Honestly, at a point I do not think this judging occurs on a conscious level. We constantly compare ourselves to some external standard (not without warrant, as God sets them), but we keep choosing the wrong standards. We make an objective, yet arbitrary, one based on our own notions of what will make us do the least work. But, in any event, all of these contain an element of pathological thinking: we refuse to change, and so our behavior goes along with it.

Partly, this comes from our Western cultural notions of human personality. In ordinary life, we communicate with others and operate in relationships under the facade of “personality”. We present ourselves to the world in general and even to God in a particular way. We must remain consistent along these lines, or people think you’re weird, and who’s to blame them? They also operate under the same paradigm, and would rather not have a long-time friend probe into their circumstances.

Again do we rest on the Cartesian notion that we’re a thinking thing, a unique thinking thing that just happens to attach itself to a body, but the Bible does not use that language. Paul frequently uses the Greek word sarx, frequently translated as body, to refer to the holistic human framework. There’s a relation between what we think and what we do, and Paul does not think otherwise. It is we, in our culture, who think that it goes that way because of that Cartesian dualism, but Christianity understands that this is not the case; everything affects everything else, and we see one in exclusion to the other. Our culture teaches us this.

Yet that’s not our true identity, not by a long shot. You think about things all the time, imagine things all the time, yet put up the facade you’d rather see in public. You act as you’re expected, depending on your context. I find this is what makes Garrosh so interesting – his Pride, in effect, makes him act as expected. He rules the Horde, an originally “orc exclusive” organization, and he follows in the footsteps of his father almost to the letter. He does what people expect: to create the True Horde freed from lesser beings and corruptions. Still, he will not deviate from this course until he’s beaten or dead (more than likely the latter). His moves appear calculated to achieve that end of becoming a true “Warchief”, yet he probably finds himself more divided within than you would suspect. Contrast this to the figures of Illidan and Arthas I mentioned earlier, and you will see he’s a much more interesting villain.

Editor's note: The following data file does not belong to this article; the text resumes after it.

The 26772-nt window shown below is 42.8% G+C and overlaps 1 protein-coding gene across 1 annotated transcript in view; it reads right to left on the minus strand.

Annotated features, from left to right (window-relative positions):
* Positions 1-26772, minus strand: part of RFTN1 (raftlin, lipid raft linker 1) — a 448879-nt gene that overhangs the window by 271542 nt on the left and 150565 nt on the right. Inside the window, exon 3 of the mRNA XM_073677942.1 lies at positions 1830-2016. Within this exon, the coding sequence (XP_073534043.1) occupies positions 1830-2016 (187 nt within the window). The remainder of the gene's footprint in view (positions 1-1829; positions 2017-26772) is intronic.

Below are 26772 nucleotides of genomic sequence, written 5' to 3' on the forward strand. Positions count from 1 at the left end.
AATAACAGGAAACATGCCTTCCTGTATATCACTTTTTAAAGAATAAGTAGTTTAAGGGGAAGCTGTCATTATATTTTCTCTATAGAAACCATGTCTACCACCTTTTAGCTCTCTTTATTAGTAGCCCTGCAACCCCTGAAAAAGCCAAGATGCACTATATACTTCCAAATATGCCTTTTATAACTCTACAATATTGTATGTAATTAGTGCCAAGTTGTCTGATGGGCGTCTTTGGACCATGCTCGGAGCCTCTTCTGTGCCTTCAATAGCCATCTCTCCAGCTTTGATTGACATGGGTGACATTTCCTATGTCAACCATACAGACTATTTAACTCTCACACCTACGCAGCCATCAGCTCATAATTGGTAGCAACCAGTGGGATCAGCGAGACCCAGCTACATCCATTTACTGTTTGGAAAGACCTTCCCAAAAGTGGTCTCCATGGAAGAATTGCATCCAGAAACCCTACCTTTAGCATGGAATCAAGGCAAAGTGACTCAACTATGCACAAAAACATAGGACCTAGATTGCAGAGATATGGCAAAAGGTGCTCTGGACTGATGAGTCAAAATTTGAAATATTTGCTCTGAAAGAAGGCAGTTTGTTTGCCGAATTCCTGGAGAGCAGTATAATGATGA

Because, really, you could be him right now and just not know it. A political leader makes this known much more openly (note the string of scandals by the current administration), but our personal consequences do not come to light in such an obvious way. It’s mot by lack of trying to figure out why the way you think remains inconsistent with how you act, or why a believing Christian continues to find himself with the same hangups and trials they experienced beforehand. Most relate this to the lack of a true conversion experience, but Pride manifests itself in many way, and a fallen nature makes it more difficult to root out.

In any case, we’re still afraid to speak our mind; like a patient in psychoanalysis, we do everything in our power to avoid it, conscious and unconscious. To look at the mirror and see ourselves as we really are, and not what we imagine ourselves to be, remains more terrifying for many people than death. The idols of our mind hide in the shadows, making them hard to identify. Plus, we actively seek to NOT find them, as it may make us appear incoherent, confusing, crazed. We’d rather keep to ourselves and our mimicked image of ourselves, rather than see what’s really there. The idols hide well:

4 Their idols are silver and gold,
The work of man’s hands.
5 They have mouths, but they cannot speak;
They have eyes, but they cannot see;
6 They have ears, but they cannot hear;
They have noses, but they cannot smell;
7 They have hands, but they cannot feel;
They have feet, but they cannot walk;
They cannot make a sound with their throat.
8 Those who make them will become like them,
Everyone who trusts in them.

Psalm 115

We trust in falsities; God deals in realities. Garrosh takes the identity of another to avoid his own, and in the process becomes a monster.

About Zachery Oliver

Zachery Oliver, MTS, is the lead writer for Theology Gaming, a blog focused on the integration of games and theological issues. He can be reached at viewtifulzfo at gmail dot com or on Theology Gaming’s Facebook Page.